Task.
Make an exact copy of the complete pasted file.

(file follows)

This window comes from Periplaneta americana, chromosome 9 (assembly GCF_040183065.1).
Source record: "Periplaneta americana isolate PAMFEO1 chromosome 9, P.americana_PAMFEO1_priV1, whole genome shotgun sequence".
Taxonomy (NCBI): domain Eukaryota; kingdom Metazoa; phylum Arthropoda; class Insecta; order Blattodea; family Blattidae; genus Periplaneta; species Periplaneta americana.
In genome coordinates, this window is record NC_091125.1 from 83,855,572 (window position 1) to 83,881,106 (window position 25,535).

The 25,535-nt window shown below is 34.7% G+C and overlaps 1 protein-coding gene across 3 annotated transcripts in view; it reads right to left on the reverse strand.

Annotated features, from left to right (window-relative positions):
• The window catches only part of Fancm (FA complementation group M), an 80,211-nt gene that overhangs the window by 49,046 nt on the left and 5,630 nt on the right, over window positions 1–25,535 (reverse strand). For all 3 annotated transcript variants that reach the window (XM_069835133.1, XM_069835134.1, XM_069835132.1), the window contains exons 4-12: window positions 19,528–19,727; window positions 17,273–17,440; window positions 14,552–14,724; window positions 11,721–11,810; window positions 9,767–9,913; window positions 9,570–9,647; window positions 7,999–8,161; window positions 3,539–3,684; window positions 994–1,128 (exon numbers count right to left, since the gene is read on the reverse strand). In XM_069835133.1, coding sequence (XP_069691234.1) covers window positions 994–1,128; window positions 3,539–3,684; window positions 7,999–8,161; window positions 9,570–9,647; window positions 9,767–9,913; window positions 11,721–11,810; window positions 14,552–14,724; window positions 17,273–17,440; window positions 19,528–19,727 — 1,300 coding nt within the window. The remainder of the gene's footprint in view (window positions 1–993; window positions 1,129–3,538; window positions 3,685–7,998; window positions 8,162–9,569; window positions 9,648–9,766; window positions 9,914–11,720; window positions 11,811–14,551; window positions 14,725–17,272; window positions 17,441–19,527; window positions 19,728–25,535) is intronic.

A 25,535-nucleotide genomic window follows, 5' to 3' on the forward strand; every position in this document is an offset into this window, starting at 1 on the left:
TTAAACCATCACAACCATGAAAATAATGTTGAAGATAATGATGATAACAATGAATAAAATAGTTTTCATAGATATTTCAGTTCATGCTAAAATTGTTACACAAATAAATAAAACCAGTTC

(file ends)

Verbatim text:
This window comes from Periplaneta americana, chromosome 9 (assembly GCF_040183065.1).
Source record: "Periplaneta americana isolate PAMFEO1 chromosome 9, P.americana_PAMFEO1_priV1, whole genome shotgun sequence".
Taxonomy (NCBI): domain Eukaryota; kingdom Metazoa; phylum Arthropoda; class Insecta; order Blattodea; family Blattidae; genus Periplaneta; species Periplaneta americana.
In genome coordinates, this window is record NC_091125.1 from 83,855,572 (window position 1) to 83,881,106 (window position 25,535).

The 25,535-nt window shown below is 34.7% G+C and overlaps 1 protein-coding gene across 3 annotated transcripts in view; it reads right to left on the reverse strand.

Annotated features, from left to right (window-relative positions):
• The window catches only part of Fancm (FA complementation group M), an 80,211-nt gene that overhangs the window by 49,046 nt on the left and 5,630 nt on the right, over window positions 1–25,535 (reverse strand). For all 3 annotated transcript variants that reach the window (XM_069835133.1, XM_069835134.1, XM_069835132.1), the window contains exons 4-12: window positions 19,528–19,727; window positions 17,273–17,440; window positions 14,552–14,724; window positions 11,721–11,810; window positions 9,767–9,913; window positions 9,570–9,647; window positions 7,999–8,161; window positions 3,539–3,684; window positions 994–1,128 (exon numbers count right to left, since the gene is read on the reverse strand). In XM_069835133.1, coding sequence (XP_069691234.1) covers window positions 994–1,128; window positions 3,539–3,684; window positions 7,999–8,161; window positions 9,570–9,647; window positions 9,767–9,913; window positions 11,721–11,810; window positions 14,552–14,724; window positions 17,273–17,440; window positions 19,528–19,727 — 1,300 coding nt within the window. The remainder of the gene's footprint in view (window positions 1–993; window positions 1,129–3,538; window positions 3,685–7,998; window positions 8,162–9,569; window positions 9,648–9,766; window positions 9,914–11,720; window positions 11,811–14,551; window positions 14,725–17,272; window positions 17,441–19,527; window positions 19,728–25,535) is intronic.

A 25,535-nucleotide genomic window follows, 5' to 3' on the forward strand; every position in this document is an offset into this window, starting at 1 on the left:
TTAAACCATCACAACCATGAAAATAATGTTGAAGATAATGATGATAACAATGAATAAAATAGTTTTCATAGATATTTCAGTTCATGCTAAAATTGTTACACAAATAAATAAAACCAGTTC